Home World News Europe Growth, solidarity and paying the bills are Parliament’s 2016 budget priorities

Growth, solidarity and paying the bills are Parliament’s 2016 budget priorities


Next year’s EU budget priorities should be to foster growth by supporting job-creation, firms and entrepreneurship; to show solidarity with countries both inside and outside the EU; and to put EU finances in order by tackling the overdue payments backlog and reforming the EU’s revenue system, said Parliament in a resolution passed on Wednesday.

“The EU needs to promote employment, strengthen our citizens’ skills, support businesses – SMEs in particular – and encourage entrepreneurship across the EU. The 2016 budget must have a tangible positive impact on citizens’ lives,” said Mr José Manuel Fernandes (EPP, PT), the MEP steering the 2016 budget through Parliament. The guidelines were adopted by 484 votes to 188, with 36 abstentions.

The budget guidelines – which Parliament expects the Commission to follow in drawing up its budget proposal – are summarized below.

Employment, enterprises and entrepreneurship for growth

  • The EU budget and the Juncker investment plan must help the EU’s 20 million small and medium-sized enterprises (SMEs), which account for 99% of business in the EU, to become the EU’s chief source of job-creation once again;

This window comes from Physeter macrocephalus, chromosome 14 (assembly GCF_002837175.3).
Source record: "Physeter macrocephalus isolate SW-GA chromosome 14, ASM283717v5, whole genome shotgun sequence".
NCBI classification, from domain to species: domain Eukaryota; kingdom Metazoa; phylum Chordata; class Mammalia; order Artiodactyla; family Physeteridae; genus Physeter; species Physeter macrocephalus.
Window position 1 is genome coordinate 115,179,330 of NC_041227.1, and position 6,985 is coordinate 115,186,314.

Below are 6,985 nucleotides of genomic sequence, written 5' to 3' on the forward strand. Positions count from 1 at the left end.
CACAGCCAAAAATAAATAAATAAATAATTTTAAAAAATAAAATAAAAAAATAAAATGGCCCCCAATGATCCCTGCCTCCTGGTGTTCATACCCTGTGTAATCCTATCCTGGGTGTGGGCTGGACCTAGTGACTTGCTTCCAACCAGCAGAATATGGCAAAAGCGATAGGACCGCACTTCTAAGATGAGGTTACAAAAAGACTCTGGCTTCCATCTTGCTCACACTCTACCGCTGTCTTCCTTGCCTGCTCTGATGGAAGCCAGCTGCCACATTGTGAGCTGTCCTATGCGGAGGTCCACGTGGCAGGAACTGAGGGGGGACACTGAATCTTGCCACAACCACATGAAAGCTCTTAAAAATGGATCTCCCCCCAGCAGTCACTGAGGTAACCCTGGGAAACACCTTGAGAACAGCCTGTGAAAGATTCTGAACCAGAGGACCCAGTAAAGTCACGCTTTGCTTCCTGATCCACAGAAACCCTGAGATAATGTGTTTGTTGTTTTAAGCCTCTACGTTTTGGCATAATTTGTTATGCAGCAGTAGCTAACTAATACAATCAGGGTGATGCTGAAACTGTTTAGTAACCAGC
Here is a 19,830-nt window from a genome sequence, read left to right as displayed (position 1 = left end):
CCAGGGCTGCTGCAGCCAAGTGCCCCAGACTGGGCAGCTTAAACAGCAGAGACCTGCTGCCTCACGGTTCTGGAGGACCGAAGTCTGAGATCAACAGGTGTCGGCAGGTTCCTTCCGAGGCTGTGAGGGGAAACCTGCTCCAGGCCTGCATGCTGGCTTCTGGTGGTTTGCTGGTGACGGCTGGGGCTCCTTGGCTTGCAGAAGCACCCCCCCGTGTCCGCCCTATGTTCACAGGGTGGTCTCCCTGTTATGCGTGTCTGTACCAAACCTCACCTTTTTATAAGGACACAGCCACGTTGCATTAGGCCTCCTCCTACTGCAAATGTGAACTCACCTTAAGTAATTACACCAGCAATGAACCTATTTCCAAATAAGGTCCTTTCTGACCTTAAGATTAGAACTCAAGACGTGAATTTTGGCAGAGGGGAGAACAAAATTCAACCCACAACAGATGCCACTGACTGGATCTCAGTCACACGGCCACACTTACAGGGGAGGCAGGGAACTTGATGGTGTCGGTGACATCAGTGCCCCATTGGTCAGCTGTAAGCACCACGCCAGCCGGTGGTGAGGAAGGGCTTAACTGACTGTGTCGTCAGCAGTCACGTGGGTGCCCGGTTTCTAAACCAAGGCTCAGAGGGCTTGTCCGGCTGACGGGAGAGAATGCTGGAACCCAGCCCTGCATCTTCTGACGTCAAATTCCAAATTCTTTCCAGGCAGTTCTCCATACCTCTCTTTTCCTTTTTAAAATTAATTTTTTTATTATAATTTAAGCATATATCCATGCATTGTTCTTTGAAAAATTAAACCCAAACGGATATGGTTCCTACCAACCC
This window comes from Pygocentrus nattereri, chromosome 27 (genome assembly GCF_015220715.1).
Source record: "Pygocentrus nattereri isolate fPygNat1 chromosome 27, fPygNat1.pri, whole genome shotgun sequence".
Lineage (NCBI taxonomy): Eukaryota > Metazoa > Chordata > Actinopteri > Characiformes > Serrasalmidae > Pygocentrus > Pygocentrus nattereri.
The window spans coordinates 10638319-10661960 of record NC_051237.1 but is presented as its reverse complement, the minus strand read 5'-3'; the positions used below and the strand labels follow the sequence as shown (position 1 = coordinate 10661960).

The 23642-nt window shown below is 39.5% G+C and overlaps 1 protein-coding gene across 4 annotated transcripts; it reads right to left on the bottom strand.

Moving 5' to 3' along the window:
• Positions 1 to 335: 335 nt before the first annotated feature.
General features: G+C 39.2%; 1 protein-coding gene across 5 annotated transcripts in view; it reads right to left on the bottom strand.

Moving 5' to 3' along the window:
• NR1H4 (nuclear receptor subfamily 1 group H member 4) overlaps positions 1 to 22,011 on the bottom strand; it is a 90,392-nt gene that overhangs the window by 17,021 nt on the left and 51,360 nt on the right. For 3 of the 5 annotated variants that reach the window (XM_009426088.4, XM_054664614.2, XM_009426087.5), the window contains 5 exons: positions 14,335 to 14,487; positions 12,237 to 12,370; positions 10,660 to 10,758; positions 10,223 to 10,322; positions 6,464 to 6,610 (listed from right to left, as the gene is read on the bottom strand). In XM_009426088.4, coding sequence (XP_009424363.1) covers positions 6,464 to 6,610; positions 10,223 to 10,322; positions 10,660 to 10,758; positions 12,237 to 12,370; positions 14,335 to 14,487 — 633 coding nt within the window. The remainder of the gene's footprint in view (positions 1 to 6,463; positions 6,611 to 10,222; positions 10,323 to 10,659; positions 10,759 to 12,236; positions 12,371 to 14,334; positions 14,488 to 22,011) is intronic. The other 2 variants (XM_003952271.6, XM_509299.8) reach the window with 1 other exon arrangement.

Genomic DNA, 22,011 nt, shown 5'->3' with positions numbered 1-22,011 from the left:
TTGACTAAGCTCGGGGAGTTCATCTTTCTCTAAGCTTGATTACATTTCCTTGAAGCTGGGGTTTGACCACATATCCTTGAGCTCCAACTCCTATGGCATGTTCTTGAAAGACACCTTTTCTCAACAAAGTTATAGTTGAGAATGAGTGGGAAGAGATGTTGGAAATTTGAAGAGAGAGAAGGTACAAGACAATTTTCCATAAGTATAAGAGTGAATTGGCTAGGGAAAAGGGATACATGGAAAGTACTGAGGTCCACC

• EU funds should encourage the creation of start-ups;
  • “European Youth Initiative”: the Commission should explore the reasons for the initiative’s slow start in EU member states and secure its funding beyond 2015.

Internal cohesion and external solidarity

  • Money spent on reducing gaps between regions, which accounts for the largest slice of the EU budget, should continue to sustain public investment in vital areas. Despite delays, regional development projects should be fully up and running by 2016;
  • Solidarity should go beyond EU borders, in particular by delivering urgent humanitarian assistance and development aid to Ukraine and elsewhere;
  • EU countries must share the burden fairly in handling immigration flows.

Overdue payments and own resources 

  • The Commission must keep its pledge to present a plan to reduce the growing backlog of unpaid bills, which had reached an unprecedented €24.7 billion at the end of 2014, despite Parliament’s repeated efforts to get Council to act.
  • MEPs repeated their call for an in-depth reform of the revenue system for funding the EU budget and backed the Monti Group’s efforts.


The budget guidelines are the first document that Parliament produces during the annual budget procedure. The Multi-annual Financial Framework ceiling for 2016 is €150.217 billion in commitment appropriations.

Next steps

The Commission will table its proposal in late May. Next year’s budget must be agreed between the Council and Parliament by the end of December.

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